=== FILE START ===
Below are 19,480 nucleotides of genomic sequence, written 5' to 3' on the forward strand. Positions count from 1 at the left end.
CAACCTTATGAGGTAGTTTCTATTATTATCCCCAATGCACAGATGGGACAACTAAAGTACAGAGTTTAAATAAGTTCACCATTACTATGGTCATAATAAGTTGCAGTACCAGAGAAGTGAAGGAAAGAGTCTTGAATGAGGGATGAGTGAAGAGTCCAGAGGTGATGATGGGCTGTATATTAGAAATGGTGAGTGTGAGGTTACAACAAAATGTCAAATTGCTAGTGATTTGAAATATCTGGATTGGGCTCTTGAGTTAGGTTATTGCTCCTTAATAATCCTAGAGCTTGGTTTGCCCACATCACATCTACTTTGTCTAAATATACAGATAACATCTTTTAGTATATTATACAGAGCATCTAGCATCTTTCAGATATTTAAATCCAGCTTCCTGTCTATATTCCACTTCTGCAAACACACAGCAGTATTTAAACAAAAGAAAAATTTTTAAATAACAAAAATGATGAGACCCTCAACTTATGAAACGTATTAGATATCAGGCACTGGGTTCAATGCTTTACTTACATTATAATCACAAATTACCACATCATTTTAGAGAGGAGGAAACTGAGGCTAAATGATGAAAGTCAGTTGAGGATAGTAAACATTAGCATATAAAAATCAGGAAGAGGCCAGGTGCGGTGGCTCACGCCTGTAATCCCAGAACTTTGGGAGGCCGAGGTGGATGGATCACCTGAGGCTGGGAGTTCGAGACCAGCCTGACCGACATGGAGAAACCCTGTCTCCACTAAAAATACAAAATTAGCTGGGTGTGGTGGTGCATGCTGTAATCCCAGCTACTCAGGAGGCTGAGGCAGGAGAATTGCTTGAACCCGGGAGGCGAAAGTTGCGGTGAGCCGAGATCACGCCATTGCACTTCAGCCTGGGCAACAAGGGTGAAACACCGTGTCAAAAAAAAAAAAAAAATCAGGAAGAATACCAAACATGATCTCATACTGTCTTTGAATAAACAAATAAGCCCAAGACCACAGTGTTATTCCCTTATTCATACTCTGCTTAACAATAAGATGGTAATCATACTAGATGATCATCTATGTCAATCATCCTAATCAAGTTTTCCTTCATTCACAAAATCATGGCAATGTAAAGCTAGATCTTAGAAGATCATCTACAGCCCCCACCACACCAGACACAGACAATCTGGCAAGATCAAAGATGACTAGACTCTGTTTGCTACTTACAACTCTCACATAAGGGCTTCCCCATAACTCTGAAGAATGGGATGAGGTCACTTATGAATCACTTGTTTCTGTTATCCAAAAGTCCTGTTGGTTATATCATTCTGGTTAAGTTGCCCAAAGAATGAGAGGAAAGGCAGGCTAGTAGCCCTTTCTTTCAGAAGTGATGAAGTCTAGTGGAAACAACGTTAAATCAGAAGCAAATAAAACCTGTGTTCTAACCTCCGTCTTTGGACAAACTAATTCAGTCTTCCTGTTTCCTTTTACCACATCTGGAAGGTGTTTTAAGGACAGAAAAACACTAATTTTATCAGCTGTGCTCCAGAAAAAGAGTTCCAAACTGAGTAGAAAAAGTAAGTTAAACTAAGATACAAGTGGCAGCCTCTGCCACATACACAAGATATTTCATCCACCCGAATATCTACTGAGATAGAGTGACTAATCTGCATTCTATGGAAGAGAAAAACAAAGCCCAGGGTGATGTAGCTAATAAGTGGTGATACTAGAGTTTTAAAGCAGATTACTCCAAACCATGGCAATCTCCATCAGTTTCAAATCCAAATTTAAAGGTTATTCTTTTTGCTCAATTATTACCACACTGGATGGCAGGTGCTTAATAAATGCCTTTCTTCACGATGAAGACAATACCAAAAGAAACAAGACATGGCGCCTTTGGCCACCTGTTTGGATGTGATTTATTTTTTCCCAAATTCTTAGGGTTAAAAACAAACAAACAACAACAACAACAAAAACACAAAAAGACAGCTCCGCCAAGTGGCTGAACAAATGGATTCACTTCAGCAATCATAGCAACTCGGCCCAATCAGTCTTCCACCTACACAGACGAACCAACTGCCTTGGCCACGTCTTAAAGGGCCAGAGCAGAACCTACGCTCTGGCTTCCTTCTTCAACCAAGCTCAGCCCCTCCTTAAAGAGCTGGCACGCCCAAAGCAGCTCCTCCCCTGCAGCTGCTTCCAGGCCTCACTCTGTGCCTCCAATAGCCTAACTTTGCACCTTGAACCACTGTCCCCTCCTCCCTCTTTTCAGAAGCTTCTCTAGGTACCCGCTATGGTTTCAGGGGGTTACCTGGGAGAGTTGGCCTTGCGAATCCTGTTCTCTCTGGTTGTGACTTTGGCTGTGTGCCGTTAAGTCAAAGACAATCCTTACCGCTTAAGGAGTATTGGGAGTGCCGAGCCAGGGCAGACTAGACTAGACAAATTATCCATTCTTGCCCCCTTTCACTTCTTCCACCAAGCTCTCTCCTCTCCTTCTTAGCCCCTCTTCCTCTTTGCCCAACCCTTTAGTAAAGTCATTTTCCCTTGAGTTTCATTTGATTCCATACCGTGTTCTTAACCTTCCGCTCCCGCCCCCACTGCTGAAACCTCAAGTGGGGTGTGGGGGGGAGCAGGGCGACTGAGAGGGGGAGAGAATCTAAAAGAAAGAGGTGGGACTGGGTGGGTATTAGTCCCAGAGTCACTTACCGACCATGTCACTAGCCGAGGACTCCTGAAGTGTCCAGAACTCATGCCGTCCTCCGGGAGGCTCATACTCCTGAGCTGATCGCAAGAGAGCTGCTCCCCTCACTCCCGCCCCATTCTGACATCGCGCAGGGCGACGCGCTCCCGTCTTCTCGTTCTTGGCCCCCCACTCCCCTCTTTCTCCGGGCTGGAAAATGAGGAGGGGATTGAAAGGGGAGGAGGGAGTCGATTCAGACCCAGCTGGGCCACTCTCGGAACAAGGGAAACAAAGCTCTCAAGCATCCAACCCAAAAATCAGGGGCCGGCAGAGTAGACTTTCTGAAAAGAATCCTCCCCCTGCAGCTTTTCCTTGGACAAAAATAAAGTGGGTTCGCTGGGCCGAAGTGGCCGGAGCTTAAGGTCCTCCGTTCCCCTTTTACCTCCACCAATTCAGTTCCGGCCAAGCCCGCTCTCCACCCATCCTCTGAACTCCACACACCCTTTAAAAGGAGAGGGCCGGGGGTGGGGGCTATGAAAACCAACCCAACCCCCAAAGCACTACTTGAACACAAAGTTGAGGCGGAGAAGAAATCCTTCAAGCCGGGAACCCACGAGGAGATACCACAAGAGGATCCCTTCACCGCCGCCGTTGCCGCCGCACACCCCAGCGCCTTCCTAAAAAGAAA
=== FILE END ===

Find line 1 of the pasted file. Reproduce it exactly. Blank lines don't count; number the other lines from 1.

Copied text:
Below are 19,480 nucleotides of genomic sequence, written 5' to 3' on the forward strand. Positions count from 1 at the left end.